AS both the economy and the people are under great stress and strain due to a variety of factors, the State Bank of Pakistan (SBP) has expressed optimism that the economy would grow strongly in the range of four to five percent in the current financial year, but warned of challenges including exponentially high global commodity prices, elevated import payments, increase in utility tariffs, higher inflation and expansion in services deficit.
In its annual report, the central bank maintained that momentum in growth is evident from the significant increase in machinery and raw material imports, continued expansion in consumer financing and strong uptrend in domestic sales as seen from high frequency demand indicators during the initial months of financial year 2022.
The measures initiated by the Government both before presentation of the budget for the current fiscal year and in the budgetary proposals surely sparked confidence that the economy would grow satisfactorily during the year.
These included packages and incentives for the construction and agriculture sectors and an increase in the development spending.
However, the situation has dramatically changed in recent months as drastic measures introduced by the Government at the behest of the International Monetary Fund (IMF) would negatively impact the pace of growth.
Under pressure of the IMF, the SBP has raised the benchmark interest rate by 1.5 percentage points to 8.75%; rupee is becoming worthless; prices of POL products, which were already high are slated to increase further because of the decision to increase the rate of PDL by four rupee a litre every month; and both electricity and gas tariffs are poised to be revised upward as per understanding with the Fund.
These measures would definitely increase the cost of doing business and render our products and exports uncompetitive in the international market and that too at a time when there was a need to support them.
The Bank has cited increased allocations for development in the budget but unfortunately only a few days back, the Government has announced a significant cut in development spending in the new scenario and this would obviously affect the overall growth.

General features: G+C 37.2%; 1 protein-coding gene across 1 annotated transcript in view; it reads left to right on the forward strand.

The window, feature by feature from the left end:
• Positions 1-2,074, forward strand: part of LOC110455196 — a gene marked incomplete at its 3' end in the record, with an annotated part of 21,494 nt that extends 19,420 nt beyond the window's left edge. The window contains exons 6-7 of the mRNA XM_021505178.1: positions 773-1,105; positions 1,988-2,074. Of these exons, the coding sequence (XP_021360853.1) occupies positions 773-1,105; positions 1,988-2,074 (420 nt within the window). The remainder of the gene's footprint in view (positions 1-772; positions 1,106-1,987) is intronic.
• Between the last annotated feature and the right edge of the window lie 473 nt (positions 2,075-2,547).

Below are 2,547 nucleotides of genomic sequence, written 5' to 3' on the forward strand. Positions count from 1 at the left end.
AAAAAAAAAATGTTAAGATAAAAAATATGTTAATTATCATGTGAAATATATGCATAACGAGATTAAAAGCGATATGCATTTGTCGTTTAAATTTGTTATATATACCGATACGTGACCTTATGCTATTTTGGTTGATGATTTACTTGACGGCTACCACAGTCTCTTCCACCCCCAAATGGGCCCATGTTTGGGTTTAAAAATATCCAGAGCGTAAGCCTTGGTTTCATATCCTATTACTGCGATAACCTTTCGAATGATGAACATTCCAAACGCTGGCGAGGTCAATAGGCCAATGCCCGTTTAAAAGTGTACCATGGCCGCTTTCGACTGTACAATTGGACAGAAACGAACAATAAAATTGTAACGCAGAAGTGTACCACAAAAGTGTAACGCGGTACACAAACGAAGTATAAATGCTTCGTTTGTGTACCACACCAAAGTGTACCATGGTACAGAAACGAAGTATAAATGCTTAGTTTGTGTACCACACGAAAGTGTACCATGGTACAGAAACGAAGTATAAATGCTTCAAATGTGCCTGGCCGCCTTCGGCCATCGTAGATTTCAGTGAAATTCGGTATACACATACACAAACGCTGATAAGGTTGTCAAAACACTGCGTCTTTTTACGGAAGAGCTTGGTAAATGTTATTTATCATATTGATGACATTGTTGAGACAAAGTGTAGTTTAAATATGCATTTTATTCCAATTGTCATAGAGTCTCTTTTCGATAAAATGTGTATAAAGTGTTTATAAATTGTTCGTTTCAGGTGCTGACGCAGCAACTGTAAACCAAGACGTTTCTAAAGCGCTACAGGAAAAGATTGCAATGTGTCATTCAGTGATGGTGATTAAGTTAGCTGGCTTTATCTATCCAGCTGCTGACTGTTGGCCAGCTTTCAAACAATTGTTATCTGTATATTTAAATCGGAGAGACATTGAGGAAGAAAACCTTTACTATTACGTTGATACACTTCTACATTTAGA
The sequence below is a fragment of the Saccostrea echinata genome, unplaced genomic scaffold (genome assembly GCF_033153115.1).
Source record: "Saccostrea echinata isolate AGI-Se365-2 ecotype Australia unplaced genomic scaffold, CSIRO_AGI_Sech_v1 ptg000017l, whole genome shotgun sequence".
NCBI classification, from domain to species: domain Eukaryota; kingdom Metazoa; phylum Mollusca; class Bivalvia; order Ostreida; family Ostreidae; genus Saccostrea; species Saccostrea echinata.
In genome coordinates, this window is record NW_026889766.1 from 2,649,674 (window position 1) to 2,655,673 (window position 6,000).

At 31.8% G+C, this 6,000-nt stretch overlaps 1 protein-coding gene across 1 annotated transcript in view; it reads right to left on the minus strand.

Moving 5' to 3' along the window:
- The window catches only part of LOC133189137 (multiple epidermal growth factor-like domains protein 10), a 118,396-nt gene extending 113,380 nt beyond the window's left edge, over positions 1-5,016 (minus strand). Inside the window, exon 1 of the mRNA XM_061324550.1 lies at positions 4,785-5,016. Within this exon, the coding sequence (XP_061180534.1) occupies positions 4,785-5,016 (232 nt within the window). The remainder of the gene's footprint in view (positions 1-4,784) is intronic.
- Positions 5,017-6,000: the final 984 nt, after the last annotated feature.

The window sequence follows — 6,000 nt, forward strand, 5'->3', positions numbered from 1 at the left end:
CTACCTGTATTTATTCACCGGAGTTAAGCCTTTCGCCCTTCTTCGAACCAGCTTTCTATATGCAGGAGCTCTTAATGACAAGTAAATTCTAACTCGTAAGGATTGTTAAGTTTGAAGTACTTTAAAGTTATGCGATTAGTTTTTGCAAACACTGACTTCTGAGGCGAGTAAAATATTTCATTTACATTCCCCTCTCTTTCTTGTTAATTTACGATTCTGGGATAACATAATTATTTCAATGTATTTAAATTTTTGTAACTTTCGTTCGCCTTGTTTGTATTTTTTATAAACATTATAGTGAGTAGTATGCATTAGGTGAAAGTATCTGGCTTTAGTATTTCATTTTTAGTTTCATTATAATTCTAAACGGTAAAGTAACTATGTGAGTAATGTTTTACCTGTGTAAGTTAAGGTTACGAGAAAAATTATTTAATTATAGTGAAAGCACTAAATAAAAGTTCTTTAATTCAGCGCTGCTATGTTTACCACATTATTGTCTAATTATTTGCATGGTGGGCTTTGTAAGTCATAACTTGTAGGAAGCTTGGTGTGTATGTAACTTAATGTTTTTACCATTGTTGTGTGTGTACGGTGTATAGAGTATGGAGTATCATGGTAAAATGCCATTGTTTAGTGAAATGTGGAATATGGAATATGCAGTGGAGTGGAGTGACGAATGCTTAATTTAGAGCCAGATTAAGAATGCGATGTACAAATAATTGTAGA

The State Bank has noted that addressing deep-rooted structural impediments is crucial for sustaining and improving the current growth momentum.
It has identified these impediments as decline in the yield of important crops (especially cotton); insufficient export coverage of imports, low and declining productivity of labour, stagnant tax-to-GDP ratio, anemic investment-to-GDP ratio, and the rising fiscal burden of the power sector.
But the question arises who will remove these impediments and when a beginning towards that end would be made as the existing actions of the government are quite in the opposite direction.
The Prime Minister has a vision for industrialization of the country as this is the surest way to realize his dream of making Pakistan a true welfare state but how can we attract required investment and sustain industries when there is no predictability in the economic policy.
The Bank also hopes the supply and demand channels were expected to contribute to the higher growth outcome but this expectation is unlikely to materialize as income of people is squeezing because of skyrocketing inflation.
Growth comes at the strength of domestic production and not due to free for all imports as by doing so we are supporting farmers and industries of other countries at the cost of our own economy.
It is regrettable that instead of coming out with a concrete plan of action to curb unnecessary imports, the authorities are planning to meet the expansion in the import payments through ‘a consistent’ increase in remittances and ‘export receipts’.
There are also other factors that could impede the growth of the economy and only a review of the government’s policy can avert a slowdown.
The opposition is flexing muscles to start an aggressive protest campaign including a march on Islamabad, which could affect economic and commercial activities.
Similarly, it is because of failure to take timely decisions for procurement of LNG that the country is facing the prospects of severe gas shortage during the winter when the Government proposes to cut supply for the industry as well.
Under these circumstances, one fails to understand how the growth target for the current year would be met.